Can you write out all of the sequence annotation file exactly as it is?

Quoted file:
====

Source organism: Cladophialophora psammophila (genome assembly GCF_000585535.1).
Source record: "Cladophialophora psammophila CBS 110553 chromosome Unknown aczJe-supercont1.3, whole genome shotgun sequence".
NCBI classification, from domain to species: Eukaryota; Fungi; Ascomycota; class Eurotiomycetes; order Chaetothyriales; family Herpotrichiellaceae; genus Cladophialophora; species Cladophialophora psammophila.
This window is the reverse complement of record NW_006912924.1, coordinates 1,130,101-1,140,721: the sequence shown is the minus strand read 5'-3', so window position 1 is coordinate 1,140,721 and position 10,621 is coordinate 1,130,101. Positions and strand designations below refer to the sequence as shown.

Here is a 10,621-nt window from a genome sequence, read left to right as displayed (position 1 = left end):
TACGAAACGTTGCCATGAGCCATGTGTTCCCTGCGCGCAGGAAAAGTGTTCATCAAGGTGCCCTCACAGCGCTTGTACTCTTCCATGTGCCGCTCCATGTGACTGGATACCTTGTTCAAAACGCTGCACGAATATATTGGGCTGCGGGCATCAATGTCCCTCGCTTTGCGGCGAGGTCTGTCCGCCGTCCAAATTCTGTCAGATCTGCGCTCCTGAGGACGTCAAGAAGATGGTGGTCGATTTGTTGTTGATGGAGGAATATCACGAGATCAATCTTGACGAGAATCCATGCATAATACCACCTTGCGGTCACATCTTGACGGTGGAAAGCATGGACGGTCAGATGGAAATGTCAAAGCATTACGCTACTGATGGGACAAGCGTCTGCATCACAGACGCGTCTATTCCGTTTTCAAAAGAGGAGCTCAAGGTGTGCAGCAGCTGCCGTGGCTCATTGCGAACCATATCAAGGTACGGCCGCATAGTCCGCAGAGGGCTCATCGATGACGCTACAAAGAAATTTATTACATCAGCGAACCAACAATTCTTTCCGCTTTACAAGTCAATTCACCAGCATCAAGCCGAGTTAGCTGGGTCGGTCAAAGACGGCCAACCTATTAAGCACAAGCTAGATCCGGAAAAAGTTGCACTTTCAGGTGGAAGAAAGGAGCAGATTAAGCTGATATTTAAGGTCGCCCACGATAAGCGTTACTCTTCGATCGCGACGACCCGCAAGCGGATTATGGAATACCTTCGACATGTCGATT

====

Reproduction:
Source organism: Cladophialophora psammophila (genome assembly GCF_000585535.1).
Source record: "Cladophialophora psammophila CBS 110553 chromosome Unknown aczJe-supercont1.3, whole genome shotgun sequence".
NCBI classification, from domain to species: Eukaryota; Fungi; Ascomycota; class Eurotiomycetes; order Chaetothyriales; family Herpotrichiellaceae; genus Cladophialophora; species Cladophialophora psammophila.
This window is the reverse complement of record NW_006912924.1, coordinates 1,130,101-1,140,721: the sequence shown is the minus strand read 5'-3', so window position 1 is coordinate 1,140,721 and position 10,621 is coordinate 1,130,101. Positions and strand designations below refer to the sequence as shown.

Here is a 10,621-nt window from a genome sequence, read left to right as displayed (position 1 = left end):
TACGAAACGTTGCCATGAGCCATGTGTTCCCTGCGCGCAGGAAAAGTGTTCATCAAGGTGCCCTCACAGCGCTTGTACTCTTCCATGTGCCGCTCCATGTGACTGGATACCTTGTTCAAAACGCTGCACGAATATATTGGGCTGCGGGCATCAATGTCCCTCGCTTTGCGGCGAGGTCTGTCCGCCGTCCAAATTCTGTCAGATCTGCGCTCCTGAGGACGTCAAGAAGATGGTGGTCGATTTGTTGTTGATGGAGGAATATCACGAGATCAATCTTGACGAGAATCCATGCATAATACCACCTTGCGGTCACATCTTGACGGTGGAAAGCATGGACGGTCAGATGGAAATGTCAAAGCATTACGCTACTGATGGGACAAGCGTCTGCATCACAGACGCGTCTATTCCGTTTTCAAAAGAGGAGCTCAAGGTGTGCAGCAGCTGCCGTGGCTCATTGCGAACCATATCAAGGTACGGCCGCATAGTCCGCAGAGGGCTCATCGATGACGCTACAAAGAAATTTATTACATCAGCGAACCAACAATTCTTTCCGCTTTACAAGTCAATTCACCAGCATCAAGCCGAGTTAGCTGGGTCGGTCAAAGACGGCCAACCTATTAAGCACAAGCTAGATCCGGAAAAAGTTGCACTTTCAGGTGGAAGAAAGGAGCAGATTAAGCTGATATTTAAGGTCGCCCACGATAAGCGTTACTCTTCGATCGCGACGACCCGCAAGCGGATTATGGAATACCTTCGACATGTCGATT